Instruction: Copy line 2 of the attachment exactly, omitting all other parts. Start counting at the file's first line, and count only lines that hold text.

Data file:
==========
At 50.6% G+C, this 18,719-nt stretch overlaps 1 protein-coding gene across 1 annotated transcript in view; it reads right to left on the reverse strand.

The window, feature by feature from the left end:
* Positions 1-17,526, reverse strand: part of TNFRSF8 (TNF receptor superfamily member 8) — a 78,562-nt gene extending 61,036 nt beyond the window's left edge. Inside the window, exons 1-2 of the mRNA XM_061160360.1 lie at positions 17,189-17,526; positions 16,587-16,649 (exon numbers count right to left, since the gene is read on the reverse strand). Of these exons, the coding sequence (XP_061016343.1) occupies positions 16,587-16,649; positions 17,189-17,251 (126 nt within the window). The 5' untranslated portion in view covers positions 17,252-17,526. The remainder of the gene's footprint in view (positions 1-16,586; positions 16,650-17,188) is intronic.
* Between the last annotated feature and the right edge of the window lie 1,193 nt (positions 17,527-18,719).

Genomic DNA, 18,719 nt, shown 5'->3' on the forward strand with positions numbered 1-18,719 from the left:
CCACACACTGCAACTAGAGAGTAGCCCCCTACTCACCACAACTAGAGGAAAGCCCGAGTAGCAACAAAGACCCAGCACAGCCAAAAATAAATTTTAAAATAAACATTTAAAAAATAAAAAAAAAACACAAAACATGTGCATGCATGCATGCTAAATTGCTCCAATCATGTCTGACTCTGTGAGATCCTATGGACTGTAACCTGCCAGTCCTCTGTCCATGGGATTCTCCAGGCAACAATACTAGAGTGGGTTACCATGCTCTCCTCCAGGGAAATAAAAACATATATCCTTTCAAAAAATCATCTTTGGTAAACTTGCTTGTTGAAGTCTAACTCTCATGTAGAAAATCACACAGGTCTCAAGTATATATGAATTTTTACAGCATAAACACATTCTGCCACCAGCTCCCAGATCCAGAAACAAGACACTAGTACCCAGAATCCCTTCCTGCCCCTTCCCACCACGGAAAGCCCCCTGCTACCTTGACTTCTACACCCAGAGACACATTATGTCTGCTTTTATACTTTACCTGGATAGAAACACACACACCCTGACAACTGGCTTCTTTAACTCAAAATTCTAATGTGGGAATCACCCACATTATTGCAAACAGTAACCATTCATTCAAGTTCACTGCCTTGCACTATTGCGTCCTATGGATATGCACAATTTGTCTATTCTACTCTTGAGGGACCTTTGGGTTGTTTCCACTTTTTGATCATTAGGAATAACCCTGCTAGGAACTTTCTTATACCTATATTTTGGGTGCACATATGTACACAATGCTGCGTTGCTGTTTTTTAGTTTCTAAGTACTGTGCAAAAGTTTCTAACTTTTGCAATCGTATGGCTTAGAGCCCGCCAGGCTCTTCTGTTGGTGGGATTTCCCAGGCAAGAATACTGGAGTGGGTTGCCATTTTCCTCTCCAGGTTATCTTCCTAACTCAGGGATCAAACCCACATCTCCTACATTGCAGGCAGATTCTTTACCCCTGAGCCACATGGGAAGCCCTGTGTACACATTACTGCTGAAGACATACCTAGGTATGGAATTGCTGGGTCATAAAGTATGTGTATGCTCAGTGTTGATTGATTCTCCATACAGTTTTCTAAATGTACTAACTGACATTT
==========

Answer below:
The window, feature by feature from the left end: